Though the American League West lead remains unchanged, at 4 1/2 games, due to an A's loss, the Astros set the Angels' 10-game road trip on a rocky course, and Los Angeles has now lost four of its last five road games.
"We have to come in and not take teams like this for granted," said starter Jered Weaver.
Right-hander Collin McHugh flummoxed Angels hitters throughout, with the only run he surrendered coming on a bobbled double-play ball at shortstop that could have ended the frame. Instead the miscue earned Mike Trout his career-high 98th RBI.
That was all the Angels mustered off McHugh, who is now 2-2 against them this season, with a 2.28 ERA and 23 strikeouts in 23 innings. The journeyman-turned-front-end arm frequently fooled Los Angeles with his signature vertical curveball, including a called third strike that drew Albert Pujols' ire.
"We've seen [McHugh] a couple times and felt we had a good approach last time," said manager Mike Scioscia. "We didn't get many good looks at him.
"His ability to throw strikes and change speeds -- he brought the breaking ball in as an out pitch. We couldn't get that game on our terms, and that's [partly] because of him."
The game was a rematch of Weaver and McHugh's duel from May, which Weaver and the Angels won, 2-1.
"Going up against their guy, it was a battle last time, and he's throwing the ball really well for them," Weaver said. "He did a great job keeping our guys off balance."
McHugh lasted 7 2/3 innings, allowing the lone run (still an earned one) while fanning eight.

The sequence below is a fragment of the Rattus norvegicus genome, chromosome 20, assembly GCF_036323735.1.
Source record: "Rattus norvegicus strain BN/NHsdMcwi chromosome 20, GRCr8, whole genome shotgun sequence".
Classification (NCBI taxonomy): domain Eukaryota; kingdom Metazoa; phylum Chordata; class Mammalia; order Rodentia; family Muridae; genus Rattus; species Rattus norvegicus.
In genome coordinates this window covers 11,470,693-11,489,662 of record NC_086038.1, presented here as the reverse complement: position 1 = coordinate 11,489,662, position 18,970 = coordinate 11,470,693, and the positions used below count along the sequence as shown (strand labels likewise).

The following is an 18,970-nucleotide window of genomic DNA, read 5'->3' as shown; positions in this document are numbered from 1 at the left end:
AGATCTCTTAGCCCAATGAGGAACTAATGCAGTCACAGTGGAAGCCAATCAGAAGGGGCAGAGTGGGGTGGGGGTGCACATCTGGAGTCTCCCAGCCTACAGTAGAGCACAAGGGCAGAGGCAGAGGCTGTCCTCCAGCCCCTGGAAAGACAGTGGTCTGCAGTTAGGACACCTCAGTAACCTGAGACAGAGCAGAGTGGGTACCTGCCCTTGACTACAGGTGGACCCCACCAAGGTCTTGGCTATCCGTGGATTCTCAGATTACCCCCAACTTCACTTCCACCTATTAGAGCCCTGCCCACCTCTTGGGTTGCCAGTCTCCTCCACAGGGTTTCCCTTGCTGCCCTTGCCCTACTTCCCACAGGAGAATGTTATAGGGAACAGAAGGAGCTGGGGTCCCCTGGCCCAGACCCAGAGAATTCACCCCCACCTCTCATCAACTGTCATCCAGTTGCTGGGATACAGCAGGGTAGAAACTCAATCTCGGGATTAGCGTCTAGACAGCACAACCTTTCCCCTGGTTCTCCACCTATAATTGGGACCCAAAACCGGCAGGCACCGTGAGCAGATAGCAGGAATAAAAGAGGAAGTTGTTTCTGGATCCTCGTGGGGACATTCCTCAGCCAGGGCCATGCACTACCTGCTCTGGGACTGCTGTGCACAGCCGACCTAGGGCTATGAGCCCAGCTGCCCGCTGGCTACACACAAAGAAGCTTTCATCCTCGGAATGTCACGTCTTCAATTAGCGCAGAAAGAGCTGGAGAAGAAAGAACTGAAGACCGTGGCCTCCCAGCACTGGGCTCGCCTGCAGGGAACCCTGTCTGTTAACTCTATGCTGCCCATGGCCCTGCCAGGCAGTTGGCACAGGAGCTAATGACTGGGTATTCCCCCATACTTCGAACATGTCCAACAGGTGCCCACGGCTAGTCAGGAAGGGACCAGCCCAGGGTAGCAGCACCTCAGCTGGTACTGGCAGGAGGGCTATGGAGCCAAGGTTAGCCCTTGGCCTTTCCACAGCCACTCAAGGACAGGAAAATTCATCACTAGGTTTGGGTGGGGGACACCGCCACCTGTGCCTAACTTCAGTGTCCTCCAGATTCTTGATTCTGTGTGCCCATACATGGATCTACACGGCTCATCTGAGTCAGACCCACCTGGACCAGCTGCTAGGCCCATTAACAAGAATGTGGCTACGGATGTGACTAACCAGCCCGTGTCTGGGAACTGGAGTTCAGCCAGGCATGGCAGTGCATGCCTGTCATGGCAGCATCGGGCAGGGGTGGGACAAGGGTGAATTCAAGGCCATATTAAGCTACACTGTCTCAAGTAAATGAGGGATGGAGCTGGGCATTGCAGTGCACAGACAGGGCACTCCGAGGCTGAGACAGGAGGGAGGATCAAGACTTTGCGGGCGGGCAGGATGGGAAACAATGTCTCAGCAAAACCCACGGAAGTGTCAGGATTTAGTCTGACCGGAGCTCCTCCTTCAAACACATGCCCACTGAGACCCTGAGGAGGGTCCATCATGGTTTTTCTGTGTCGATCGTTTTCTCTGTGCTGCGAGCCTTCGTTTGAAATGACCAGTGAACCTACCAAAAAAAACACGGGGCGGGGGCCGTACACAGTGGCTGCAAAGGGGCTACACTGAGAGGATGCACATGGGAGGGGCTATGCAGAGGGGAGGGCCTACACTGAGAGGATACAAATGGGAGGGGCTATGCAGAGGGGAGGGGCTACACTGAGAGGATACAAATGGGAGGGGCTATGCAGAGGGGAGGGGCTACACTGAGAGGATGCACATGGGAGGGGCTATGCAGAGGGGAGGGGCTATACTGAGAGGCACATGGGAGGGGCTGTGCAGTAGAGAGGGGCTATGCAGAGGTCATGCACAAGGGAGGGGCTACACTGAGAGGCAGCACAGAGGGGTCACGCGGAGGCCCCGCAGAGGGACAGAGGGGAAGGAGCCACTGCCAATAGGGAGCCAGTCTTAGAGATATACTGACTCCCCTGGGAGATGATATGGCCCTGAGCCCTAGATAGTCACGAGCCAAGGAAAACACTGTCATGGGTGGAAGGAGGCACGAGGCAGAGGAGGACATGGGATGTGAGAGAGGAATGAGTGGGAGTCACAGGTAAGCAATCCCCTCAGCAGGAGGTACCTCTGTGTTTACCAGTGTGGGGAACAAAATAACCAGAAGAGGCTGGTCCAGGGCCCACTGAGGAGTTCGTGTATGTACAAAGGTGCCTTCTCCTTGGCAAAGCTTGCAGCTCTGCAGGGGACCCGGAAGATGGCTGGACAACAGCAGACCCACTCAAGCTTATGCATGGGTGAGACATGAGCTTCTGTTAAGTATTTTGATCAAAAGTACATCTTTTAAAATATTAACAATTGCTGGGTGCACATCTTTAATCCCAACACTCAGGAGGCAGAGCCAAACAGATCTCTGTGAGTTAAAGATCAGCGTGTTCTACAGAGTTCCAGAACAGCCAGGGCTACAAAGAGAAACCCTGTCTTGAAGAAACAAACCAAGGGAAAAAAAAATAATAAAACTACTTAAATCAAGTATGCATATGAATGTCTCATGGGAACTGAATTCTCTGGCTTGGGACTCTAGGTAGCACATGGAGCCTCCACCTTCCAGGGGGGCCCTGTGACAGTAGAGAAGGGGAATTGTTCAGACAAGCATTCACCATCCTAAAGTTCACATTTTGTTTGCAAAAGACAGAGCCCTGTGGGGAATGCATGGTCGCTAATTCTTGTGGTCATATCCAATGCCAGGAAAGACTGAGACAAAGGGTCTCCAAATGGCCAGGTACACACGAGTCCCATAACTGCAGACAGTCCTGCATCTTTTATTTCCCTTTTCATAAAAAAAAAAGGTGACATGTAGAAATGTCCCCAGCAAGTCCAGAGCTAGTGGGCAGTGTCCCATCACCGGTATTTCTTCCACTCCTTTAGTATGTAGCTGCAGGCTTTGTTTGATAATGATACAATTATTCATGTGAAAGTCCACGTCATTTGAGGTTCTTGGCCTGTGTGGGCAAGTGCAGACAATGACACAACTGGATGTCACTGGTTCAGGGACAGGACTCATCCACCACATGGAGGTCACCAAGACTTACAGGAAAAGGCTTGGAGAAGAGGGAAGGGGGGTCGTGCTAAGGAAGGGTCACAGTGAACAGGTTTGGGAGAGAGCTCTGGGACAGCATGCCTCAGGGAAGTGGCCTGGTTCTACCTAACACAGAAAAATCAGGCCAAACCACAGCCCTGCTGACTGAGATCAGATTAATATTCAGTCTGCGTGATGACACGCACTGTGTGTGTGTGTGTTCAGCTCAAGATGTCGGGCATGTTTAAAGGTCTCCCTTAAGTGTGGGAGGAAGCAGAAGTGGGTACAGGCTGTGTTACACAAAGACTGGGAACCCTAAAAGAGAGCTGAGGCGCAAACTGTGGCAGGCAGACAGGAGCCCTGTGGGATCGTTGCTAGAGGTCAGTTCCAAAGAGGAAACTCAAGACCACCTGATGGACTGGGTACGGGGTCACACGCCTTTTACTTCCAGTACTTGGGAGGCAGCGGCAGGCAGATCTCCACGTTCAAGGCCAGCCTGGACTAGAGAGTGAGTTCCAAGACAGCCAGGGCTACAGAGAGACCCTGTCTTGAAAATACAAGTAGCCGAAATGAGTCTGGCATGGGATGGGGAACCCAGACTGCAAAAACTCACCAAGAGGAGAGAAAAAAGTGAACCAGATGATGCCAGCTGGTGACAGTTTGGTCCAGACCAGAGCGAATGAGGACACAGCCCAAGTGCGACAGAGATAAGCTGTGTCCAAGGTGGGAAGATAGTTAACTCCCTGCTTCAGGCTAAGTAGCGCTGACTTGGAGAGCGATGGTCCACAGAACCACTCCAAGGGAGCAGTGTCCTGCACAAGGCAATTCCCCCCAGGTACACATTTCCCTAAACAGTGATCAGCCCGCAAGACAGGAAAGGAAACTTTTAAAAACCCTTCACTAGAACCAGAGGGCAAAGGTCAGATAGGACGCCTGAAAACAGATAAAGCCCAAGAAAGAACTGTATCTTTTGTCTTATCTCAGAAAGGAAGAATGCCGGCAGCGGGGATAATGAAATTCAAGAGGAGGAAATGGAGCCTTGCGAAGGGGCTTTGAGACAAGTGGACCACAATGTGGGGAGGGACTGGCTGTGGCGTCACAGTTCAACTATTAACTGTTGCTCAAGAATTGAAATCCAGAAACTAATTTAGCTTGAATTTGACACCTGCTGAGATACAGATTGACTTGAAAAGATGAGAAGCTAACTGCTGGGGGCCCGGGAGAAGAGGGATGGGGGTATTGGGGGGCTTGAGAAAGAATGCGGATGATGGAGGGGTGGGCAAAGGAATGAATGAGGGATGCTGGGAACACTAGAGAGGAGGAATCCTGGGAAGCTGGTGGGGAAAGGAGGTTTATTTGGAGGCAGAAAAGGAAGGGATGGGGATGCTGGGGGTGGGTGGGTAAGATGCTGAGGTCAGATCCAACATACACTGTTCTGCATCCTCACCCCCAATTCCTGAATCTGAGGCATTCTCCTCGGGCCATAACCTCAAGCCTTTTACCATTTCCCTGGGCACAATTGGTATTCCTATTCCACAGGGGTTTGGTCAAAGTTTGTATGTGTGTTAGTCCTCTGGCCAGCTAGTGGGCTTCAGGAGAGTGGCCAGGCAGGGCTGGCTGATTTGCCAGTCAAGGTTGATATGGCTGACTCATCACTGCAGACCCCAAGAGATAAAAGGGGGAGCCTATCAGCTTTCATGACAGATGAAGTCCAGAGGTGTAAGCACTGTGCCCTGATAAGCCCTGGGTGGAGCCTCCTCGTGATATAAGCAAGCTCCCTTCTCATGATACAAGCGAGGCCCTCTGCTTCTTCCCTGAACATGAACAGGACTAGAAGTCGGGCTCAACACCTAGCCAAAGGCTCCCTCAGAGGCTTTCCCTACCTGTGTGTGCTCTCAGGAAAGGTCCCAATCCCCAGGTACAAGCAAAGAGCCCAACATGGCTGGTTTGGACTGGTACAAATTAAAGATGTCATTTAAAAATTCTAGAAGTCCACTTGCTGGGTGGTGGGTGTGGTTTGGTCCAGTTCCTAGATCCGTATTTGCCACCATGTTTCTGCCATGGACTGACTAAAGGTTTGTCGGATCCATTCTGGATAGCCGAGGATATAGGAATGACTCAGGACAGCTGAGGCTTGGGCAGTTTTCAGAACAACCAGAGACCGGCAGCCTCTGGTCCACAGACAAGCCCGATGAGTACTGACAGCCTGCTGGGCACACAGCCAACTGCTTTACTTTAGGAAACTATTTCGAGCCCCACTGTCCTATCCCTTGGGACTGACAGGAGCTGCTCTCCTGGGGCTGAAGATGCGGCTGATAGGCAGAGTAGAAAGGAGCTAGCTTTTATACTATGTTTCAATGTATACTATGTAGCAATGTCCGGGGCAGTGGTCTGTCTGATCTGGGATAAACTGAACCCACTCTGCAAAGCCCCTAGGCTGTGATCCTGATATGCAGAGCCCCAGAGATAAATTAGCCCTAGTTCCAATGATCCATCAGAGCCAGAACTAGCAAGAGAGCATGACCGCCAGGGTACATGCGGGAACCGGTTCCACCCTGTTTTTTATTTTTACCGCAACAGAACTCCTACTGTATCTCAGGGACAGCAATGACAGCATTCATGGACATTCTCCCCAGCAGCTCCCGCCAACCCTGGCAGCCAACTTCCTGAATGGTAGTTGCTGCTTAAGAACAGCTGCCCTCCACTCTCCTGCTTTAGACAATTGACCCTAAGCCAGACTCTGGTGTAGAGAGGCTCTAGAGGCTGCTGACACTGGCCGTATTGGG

Weaver was fairly impressive in his own right, though maybe just shy of his own lofty standards in recent months.
The lanky righty lasted six-plus innings and only allowed five hits, but he took the loss on a night when he could have claimed the AL lead in wins. It was just his second defeat in 15 starts since mid-June.
Houston's Chris Carter is hitting most pitchers right now, though, and he launched a moonshot homer -- his 34th of the season and 21st since July 1 -- off Weaver in the second inning to put the Astros in front early.
"It was just a fastball. That's why I like pitching in Anaheim -- because I felt like he hit it off the end of the bat, but he's strong as an ox, and you saw where he put it.
"He's put up some home runs this year. It's no secret, and he did it to us tonight."
The Astros backed that homer in the fourth with Jason Castro's RBI single, and Carter provided some separation with a two-run blast off Fernando Salas in the eighth.
"It's nice [to beat the Angels]," Carter said. "The A's couldn't do it, but we came in and beat them a couple games, so … We're having fun."
Meanwhile, the Angels' offense hit a few balls hard but never really got to McHugh.
Only three players managed hits, and Erick Aybar's 17-game hitting streak ended, as he didn't put a ball out of the infield during an 0-for-3 night.
"We had some opportunities and guys in scoring position," said Kole Calhoun, who had a pair of hits. "We had things rolling [last week] and then the off-day [on Monday], and now we've got to figure it out again."
Overall, the Angels might be happy to be done playing in Minute Maid Park this season. They finish with a 4-5 mark in Houston for 2014.
"That's the thing about a Major League schedule, it doesn't matter what a team's record is or if they don't have quite as many wins as they'd hoped. … It comes down to who is on the mound and the lineup on the field," Scioscia said. "Houston has played us tough, really took it to us last year, and they play tough again this year."
The Angels will get another crack at the Astros with a three-game series against the pesky divisional foes at home next week.
"Put this game behind us," Scioscia said. "We weren't thinking about yesterday today, and we're certainly not going to be thinking about today tomorrow.
"We need to move on, catch our breath. We've done a lot of terrific things the last two months, and now we need to get back on that horse."